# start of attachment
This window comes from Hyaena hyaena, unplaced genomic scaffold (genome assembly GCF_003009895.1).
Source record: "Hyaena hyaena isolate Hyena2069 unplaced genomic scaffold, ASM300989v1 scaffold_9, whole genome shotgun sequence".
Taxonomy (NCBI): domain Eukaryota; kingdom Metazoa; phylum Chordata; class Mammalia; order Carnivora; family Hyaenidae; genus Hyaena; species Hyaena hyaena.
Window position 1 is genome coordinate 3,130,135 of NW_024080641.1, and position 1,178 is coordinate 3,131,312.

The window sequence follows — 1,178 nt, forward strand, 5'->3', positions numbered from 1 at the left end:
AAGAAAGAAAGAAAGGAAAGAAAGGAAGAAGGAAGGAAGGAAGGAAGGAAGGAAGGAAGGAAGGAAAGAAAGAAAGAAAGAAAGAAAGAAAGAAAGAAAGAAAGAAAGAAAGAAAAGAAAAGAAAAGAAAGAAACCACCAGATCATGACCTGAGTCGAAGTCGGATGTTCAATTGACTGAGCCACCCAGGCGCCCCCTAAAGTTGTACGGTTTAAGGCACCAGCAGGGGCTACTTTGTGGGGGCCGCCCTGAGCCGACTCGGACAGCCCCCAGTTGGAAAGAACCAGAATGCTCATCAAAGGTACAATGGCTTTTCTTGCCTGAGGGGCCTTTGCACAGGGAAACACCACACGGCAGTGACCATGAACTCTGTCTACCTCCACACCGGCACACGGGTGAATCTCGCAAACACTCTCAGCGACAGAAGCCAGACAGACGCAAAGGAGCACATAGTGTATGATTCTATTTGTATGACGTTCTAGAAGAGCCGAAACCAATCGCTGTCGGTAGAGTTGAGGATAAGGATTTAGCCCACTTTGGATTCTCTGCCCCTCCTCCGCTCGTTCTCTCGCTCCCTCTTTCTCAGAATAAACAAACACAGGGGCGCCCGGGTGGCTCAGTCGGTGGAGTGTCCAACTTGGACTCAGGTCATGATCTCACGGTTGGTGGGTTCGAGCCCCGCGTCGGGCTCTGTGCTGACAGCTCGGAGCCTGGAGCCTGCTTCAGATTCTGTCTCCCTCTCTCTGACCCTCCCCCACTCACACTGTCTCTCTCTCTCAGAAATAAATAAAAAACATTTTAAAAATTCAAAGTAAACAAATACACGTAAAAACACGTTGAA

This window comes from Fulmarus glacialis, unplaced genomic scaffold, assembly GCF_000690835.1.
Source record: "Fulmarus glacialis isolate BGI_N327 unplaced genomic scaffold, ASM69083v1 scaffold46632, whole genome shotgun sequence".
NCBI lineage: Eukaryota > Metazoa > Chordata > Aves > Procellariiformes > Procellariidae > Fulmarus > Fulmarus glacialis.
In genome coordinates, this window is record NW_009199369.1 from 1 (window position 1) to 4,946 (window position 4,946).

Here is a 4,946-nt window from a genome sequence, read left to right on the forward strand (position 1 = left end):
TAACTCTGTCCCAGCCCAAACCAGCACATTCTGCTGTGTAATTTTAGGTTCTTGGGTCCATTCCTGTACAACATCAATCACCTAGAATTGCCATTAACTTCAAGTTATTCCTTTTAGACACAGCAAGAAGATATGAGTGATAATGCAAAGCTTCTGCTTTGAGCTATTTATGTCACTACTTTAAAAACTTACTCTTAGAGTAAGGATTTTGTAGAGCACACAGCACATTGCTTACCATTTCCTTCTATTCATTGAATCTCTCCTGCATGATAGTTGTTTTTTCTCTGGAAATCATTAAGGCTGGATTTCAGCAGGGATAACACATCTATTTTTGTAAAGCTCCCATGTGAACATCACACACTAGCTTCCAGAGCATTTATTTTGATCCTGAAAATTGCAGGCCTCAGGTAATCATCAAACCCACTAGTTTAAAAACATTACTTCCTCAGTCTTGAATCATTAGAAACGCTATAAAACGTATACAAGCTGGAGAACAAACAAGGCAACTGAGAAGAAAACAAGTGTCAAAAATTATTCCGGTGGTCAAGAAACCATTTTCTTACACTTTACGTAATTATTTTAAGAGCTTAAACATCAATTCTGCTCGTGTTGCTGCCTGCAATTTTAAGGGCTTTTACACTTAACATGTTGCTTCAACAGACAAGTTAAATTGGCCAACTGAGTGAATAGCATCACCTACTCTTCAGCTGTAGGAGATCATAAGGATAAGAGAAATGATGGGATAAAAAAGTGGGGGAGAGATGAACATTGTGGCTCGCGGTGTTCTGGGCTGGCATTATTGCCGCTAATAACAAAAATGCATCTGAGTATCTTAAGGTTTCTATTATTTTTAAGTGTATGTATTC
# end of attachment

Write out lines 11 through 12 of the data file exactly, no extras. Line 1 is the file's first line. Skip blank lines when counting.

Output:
Here is a 4,946-nt window from a genome sequence, read left to right on the forward strand (position 1 = left end):
TAACTCTGTCCCAGCCCAAACCAGCACATTCTGCTGTGTAATTTTAGGTTCTTGGGTCCATTCCTGTACAACATCAATCACCTAGAATTGCCATTAACTTCAAGTTATTCCTTTTAGACACAGCAAGAAGATATGAGTGATAATGCAAAGCTTCTGCTTTGAGCTATTTATGTCACTACTTTAAAAACTTACTCTTAGAGTAAGGATTTTGTAGAGCACACAGCACATTGCTTACCATTTCCTTCTATTCATTGAATCTCTCCTGCATGATAGTTGTTTTTTCTCTGGAAATCATTAAGGCTGGATTTCAGCAGGGATAACACATCTATTTTTGTAAAGCTCCCATGTGAACATCACACACTAGCTTCCAGAGCATTTATTTTGATCCTGAAAATTGCAGGCCTCAGGTAATCATCAAACCCACTAGTTTAAAAACATTACTTCCTCAGTCTTGAATCATTAGAAACGCTATAAAACGTATACAAGCTGGAGAACAAACAAGGCAACTGAGAAGAAAACAAGTGTCAAAAATTATTCCGGTGGTCAAGAAACCATTTTCTTACACTTTACGTAATTATTTTAAGAGCTTAAACATCAATTCTGCTCGTGTTGCTGCCTGCAATTTTAAGGGCTTTTACACTTAACATGTTGCTTCAACAGACAAGTTAAATTGGCCAACTGAGTGAATAGCATCACCTACTCTTCAGCTGTAGGAGATCATAAGGATAAGAGAAATGATGGGATAAAAAAGTGGGGGAGAGATGAACATTGTGGCTCGCGGTGTTCTGGGCTGGCATTATTGCCGCTAATAACAAAAATGCATCTGAGTATCTTAAGGTTTCTATTATTTTTAAGTGTATGTATTC